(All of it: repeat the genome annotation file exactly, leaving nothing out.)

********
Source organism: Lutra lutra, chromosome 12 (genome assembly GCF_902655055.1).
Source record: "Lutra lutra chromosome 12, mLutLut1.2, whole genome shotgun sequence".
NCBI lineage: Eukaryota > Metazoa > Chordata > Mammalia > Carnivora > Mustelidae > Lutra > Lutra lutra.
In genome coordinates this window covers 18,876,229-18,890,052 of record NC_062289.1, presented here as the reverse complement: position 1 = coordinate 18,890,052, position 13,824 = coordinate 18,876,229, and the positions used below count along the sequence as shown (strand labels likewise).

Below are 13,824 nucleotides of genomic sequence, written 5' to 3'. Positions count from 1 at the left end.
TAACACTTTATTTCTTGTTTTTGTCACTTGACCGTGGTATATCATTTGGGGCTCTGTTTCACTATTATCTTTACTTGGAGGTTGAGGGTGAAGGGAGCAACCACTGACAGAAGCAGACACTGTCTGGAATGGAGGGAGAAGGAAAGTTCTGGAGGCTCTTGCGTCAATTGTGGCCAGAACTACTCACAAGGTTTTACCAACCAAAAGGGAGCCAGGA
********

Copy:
Source organism: Lutra lutra, chromosome 12 (genome assembly GCF_902655055.1).
Source record: "Lutra lutra chromosome 12, mLutLut1.2, whole genome shotgun sequence".
NCBI lineage: Eukaryota > Metazoa > Chordata > Mammalia > Carnivora > Mustelidae > Lutra > Lutra lutra.
In genome coordinates this window covers 18,876,229-18,890,052 of record NC_062289.1, presented here as the reverse complement: position 1 = coordinate 18,890,052, position 13,824 = coordinate 18,876,229, and the positions used below count along the sequence as shown (strand labels likewise).

Below are 13,824 nucleotides of genomic sequence, written 5' to 3'. Positions count from 1 at the left end.
TAACACTTTATTTCTTGTTTTTGTCACTTGACCGTGGTATATCATTTGGGGCTCTGTTTCACTATTATCTTTACTTGGAGGTTGAGGGTGAAGGGAGCAACCACTGACAGAAGCAGACACTGTCTGGAATGGAGGGAGAAGGAAAGTTCTGGAGGCTCTTGCGTCAATTGTGGCCAGAACTACTCACAAGGTTTTACCAACCAAAAGGGAGCCAGGA